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The People of Uzbekistan, Education

universal education, new textbooks, Illiteracy, independence, short supply

Education is compulsory in Uzbekistan until the ninth grade. Nearly the entire adult population can read and write. Illiteracy was high before the Soviet period but was virtually eliminated by 1970 as a result of the Soviet Unionís emphasis on free and universal education. Uzbekistanís education system continues to follow the Soviet model in most respects, although some changes have been introduced since independence, such as a greater emphasis on Uzbek history and literature. So far the government has been unable to meet the Soviet level of funding for schools. Teachers are generally poorly paid, and new textbooks are in short supply.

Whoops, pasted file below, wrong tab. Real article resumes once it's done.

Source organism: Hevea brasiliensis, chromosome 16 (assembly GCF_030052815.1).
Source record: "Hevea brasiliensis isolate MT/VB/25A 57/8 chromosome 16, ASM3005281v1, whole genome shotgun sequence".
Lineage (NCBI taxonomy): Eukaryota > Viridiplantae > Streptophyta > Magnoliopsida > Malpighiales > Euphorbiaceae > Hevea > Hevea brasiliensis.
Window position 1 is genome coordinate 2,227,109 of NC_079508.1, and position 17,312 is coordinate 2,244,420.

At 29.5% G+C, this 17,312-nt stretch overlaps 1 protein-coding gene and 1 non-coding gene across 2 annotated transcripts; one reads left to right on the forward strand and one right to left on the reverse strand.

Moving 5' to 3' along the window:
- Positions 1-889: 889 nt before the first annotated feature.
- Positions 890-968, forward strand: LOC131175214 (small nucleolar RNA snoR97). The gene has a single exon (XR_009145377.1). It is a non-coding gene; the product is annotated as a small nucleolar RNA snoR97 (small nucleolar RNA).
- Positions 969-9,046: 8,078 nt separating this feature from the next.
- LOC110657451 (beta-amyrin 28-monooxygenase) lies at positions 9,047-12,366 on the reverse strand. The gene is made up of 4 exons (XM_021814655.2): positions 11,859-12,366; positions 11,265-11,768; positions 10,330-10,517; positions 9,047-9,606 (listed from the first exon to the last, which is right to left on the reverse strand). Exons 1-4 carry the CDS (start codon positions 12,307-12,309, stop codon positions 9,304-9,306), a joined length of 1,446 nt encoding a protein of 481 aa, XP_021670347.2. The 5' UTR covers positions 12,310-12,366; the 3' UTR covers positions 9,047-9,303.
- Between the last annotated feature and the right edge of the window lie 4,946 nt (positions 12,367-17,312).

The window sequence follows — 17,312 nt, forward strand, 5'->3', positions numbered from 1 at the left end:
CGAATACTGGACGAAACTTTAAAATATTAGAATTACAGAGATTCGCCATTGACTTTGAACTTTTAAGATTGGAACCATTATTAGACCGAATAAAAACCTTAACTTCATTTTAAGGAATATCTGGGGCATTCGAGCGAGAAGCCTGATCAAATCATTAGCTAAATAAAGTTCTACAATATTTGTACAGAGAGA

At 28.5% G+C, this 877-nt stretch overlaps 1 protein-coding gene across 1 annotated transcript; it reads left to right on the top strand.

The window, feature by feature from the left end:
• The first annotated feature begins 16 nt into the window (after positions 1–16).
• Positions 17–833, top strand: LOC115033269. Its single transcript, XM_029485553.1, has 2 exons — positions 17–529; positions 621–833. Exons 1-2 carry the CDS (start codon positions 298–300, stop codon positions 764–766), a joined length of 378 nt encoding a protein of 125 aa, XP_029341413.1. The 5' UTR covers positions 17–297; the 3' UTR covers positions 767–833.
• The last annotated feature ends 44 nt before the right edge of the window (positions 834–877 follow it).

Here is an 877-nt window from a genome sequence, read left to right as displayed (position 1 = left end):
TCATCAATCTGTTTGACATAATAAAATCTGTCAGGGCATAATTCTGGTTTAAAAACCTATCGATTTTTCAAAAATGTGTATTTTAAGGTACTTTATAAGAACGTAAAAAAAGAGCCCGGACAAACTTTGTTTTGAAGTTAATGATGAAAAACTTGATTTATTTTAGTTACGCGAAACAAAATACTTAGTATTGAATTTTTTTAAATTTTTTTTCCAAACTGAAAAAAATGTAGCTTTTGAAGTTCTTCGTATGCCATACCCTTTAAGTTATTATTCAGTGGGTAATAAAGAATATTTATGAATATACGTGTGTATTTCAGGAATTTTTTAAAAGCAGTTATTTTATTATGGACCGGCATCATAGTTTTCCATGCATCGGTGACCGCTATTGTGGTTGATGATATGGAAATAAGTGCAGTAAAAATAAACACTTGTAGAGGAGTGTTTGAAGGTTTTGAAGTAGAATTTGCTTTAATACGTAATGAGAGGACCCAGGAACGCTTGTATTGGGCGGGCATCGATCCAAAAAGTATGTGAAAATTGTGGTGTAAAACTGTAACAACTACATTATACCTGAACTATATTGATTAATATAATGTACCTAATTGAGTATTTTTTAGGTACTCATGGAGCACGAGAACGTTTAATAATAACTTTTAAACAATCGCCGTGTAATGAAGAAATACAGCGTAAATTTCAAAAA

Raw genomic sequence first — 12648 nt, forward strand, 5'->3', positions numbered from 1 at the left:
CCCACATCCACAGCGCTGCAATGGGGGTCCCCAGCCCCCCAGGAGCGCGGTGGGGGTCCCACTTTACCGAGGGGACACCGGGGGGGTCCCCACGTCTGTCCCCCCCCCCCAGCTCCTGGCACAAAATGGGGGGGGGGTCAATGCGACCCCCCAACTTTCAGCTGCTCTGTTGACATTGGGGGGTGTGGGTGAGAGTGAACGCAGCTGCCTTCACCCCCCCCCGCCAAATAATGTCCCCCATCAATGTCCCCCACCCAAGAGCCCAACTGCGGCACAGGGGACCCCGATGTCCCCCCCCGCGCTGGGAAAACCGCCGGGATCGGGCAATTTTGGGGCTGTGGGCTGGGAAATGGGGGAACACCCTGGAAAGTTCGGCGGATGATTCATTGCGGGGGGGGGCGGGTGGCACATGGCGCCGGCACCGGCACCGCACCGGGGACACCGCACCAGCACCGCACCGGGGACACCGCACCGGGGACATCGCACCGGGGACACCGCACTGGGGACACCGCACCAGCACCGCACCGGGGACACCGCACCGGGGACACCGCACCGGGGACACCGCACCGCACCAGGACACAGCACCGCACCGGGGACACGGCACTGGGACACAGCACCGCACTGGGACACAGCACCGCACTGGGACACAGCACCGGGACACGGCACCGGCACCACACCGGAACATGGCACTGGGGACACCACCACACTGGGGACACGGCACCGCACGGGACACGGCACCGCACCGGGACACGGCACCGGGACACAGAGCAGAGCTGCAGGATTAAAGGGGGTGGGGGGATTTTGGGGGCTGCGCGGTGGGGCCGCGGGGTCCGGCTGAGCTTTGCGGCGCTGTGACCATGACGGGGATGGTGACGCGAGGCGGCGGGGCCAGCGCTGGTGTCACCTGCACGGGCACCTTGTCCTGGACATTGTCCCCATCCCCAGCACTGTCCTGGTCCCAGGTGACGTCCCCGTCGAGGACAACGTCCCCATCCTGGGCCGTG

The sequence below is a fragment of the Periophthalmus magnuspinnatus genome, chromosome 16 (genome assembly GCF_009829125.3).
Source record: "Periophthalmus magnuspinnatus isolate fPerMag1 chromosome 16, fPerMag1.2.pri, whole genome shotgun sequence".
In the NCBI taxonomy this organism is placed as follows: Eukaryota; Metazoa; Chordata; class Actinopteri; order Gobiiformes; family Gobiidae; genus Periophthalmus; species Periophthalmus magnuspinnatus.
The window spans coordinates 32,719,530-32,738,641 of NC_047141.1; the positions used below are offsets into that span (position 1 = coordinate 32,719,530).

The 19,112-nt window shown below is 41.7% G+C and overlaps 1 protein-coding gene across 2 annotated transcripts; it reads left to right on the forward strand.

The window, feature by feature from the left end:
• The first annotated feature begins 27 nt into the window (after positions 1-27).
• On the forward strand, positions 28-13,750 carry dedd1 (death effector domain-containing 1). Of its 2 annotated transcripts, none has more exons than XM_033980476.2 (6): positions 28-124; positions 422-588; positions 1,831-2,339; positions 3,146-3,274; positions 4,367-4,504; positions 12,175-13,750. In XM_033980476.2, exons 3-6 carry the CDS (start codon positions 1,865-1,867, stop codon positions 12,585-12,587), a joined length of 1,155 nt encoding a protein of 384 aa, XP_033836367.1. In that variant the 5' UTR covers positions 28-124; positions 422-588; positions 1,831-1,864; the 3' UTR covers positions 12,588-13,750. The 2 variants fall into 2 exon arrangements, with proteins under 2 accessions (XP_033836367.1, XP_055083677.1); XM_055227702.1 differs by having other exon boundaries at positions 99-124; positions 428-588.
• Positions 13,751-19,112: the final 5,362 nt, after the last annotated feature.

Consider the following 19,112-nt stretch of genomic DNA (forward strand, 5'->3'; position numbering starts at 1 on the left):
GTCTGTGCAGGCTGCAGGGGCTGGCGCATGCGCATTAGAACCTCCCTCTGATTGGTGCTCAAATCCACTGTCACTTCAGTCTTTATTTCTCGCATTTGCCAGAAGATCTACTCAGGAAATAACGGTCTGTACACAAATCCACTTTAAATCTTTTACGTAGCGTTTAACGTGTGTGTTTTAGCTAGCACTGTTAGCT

Institutes of higher education include Toshkent State University (founded in 1920), Samarqand State University (1933), and Nukus State University (1979), all named after the cities of their location.



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universal education, new textbooks, Illiteracy, independence, short supply, Teachers, schools, respects, result, cities, grade, changes, government, literature, location

 
 

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